Innovation News Network speaks to Eugenio Ambrosi from the International Organization for Migration about potential solutions for managing the flows of irregular migration.
Since 2015, Europe has been challenged by the irregular arrival of migrants searching for support and the chance of a new life. The increasing pattern of irregular migration has been labelled a crisis, and the EU has struggled to find a solution to the large volume of people attempting to cross its external borders. The issues which Europe is currently faced with are more complex than simply monitoring migratory flows against their capacity to house and process migrants, extending to a responsibility to safely protect people who are crossing via the ocean, whether as refugees, asylum seekers or as irregular migrants.
Innovation News Network spoke to Eugenio Ambrosi, director of the International Organization for Migration’s (IOM) regional office for the EU, about the so-called migrant ‘crisis’ in Europe. He outlined the need for greater opportunities for migrants to attain legal documentation for entry in a bid to decrease the number of migrants who either die or go missing at sea.
What are the growing operational challenges of migration management in Europe?
There are various operational challenges right now. The first involves the complex situation with regard to search, rescue and disembarkation in the Mediterranean, where we have seen numerous boats having difficulties finding a safe harbour to disembark those who have been rescued. This generates a series of problems not just for the people attempting to find and rescue the migrants, but for the whole process in terms of when to go to their aid and where to disembark the ships. This issue has very specific challenges that have become ever more pressing in the last few weeks.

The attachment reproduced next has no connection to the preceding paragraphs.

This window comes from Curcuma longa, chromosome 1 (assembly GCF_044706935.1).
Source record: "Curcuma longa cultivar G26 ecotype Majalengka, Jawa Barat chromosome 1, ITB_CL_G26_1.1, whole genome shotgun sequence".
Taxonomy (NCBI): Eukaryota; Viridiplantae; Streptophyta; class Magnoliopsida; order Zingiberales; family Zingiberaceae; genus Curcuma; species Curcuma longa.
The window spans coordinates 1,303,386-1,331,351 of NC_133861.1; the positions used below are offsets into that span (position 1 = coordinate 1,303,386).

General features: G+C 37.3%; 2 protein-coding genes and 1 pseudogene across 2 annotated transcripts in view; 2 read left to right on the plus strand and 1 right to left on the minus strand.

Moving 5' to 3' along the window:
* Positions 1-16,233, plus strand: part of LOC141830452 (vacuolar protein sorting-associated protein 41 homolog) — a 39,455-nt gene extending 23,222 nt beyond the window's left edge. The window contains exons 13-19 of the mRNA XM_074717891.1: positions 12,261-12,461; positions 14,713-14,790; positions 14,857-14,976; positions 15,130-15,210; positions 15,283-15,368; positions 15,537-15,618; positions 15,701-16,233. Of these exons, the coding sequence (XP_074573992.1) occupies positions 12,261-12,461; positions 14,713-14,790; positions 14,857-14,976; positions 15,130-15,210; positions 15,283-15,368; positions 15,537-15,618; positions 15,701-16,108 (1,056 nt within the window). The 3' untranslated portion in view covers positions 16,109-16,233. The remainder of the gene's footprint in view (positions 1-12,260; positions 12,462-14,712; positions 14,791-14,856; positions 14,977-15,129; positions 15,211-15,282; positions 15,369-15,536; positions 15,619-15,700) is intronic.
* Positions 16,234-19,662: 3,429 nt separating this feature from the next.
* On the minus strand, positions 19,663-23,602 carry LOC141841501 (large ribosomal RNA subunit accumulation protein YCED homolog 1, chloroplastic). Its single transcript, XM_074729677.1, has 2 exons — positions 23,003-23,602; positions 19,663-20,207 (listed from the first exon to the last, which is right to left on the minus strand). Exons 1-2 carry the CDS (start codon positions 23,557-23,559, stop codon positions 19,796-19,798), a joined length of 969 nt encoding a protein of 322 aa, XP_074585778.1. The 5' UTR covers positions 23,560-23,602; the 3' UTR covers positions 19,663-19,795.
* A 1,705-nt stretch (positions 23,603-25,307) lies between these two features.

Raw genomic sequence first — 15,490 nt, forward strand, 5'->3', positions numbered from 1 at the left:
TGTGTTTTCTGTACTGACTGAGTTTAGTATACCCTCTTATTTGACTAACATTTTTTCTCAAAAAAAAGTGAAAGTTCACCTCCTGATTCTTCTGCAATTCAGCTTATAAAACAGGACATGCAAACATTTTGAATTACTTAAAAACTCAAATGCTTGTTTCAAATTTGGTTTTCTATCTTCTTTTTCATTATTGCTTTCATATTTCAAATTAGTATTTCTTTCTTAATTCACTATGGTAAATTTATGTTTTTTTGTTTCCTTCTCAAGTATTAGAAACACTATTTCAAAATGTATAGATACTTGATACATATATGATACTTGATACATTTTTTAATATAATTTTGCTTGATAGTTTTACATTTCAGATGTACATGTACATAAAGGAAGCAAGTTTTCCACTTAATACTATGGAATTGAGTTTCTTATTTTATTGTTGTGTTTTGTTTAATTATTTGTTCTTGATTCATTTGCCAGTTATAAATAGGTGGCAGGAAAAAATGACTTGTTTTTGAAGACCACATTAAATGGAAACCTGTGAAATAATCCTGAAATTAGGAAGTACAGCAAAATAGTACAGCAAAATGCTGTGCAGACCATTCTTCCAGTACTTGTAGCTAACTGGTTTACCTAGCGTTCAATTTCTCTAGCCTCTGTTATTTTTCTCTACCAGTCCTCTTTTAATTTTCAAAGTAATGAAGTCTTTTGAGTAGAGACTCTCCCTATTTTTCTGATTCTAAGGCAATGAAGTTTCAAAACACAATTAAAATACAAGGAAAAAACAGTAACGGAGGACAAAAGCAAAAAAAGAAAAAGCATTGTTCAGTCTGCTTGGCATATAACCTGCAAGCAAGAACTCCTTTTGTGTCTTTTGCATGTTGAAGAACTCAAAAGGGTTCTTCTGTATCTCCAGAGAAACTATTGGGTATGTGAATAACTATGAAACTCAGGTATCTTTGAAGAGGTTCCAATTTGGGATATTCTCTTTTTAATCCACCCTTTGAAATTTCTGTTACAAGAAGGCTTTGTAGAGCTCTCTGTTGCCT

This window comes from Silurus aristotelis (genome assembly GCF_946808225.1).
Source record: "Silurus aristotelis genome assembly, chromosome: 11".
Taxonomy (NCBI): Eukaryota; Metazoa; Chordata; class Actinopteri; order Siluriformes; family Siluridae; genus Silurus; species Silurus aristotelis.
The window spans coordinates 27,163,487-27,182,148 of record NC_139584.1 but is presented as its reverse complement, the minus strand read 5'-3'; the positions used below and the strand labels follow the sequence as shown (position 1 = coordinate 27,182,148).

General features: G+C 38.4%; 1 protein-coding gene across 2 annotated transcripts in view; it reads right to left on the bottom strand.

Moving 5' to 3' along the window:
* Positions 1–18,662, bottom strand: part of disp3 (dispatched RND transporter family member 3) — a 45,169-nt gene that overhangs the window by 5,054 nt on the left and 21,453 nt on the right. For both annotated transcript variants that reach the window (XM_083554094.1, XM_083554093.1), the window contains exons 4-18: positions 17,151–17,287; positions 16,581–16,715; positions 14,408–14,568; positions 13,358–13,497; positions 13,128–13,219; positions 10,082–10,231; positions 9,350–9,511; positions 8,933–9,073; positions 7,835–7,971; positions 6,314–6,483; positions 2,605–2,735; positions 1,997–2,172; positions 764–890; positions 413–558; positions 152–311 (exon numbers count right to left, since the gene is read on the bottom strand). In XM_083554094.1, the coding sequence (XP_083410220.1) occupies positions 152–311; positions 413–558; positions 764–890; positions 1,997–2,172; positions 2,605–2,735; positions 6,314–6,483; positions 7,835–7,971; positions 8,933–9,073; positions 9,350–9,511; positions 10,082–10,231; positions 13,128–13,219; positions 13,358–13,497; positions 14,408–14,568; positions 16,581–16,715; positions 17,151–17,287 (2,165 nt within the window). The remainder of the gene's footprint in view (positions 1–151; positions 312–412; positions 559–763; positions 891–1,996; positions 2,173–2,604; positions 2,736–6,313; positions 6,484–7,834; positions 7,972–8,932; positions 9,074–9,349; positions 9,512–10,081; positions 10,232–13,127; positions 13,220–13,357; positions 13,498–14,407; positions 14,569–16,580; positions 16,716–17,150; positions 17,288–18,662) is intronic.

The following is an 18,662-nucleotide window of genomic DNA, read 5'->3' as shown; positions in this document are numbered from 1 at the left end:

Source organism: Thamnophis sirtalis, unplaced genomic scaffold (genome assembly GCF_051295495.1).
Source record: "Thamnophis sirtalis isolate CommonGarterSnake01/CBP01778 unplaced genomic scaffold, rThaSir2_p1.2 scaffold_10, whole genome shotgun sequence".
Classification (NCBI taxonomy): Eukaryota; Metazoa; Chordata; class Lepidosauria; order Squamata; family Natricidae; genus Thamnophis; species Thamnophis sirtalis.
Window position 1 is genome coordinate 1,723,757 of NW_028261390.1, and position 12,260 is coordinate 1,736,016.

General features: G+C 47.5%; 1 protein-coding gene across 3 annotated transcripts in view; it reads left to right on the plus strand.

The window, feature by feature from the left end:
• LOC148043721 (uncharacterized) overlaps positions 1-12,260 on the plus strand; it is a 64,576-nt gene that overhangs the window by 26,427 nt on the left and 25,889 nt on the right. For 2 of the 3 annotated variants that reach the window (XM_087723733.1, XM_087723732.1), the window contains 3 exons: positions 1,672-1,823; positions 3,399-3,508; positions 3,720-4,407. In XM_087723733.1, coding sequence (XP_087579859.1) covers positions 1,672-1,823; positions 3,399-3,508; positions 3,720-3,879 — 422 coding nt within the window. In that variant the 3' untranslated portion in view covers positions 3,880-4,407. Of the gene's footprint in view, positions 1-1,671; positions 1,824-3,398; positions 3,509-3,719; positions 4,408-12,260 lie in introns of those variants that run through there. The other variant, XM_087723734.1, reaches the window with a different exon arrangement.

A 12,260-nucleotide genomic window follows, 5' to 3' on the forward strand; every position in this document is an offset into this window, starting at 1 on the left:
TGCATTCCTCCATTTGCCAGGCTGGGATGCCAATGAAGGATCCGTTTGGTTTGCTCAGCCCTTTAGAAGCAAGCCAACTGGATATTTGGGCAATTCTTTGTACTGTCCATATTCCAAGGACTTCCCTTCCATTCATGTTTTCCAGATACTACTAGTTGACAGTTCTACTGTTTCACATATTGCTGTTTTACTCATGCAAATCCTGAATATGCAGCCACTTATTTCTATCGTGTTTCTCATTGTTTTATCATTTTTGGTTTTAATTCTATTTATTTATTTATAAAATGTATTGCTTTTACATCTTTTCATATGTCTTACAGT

Another challenge is the lack of a common European asylum system, which covers every aspect of the recurring issues surrounding Europe. We are still awaiting approval of a regulation which will update the mandate of the European Asylum Support Office. We are also awaiting revision of the Dublin regulation which regulates asylum requests for migrants arriving in Europe. The legislative gap that has been created while the EU finalises a common European approach to handling asylum seekers poses many questions and a lot of the response is being overlooked.
The final challenge confronting us arises from the number of asylum and non-asylum seekers who are mixed together as they attempt to cross the borders. Amongst the category of non-asylum seekers, we see many refugees, irregular migrants and migrants whose asylum applications have been denied. This presents its own set of problems as we begin to see a gap open up in terms of mechanics, legislation and the options which are available, especially when we are faced with migrants accompanied with children. There has been a greater proportion of people arriving with children in the last two and a half years and that requires a very specific and special type of approach or assistance; I believe we are still slightly behind putting a satisfactory mechanism in place.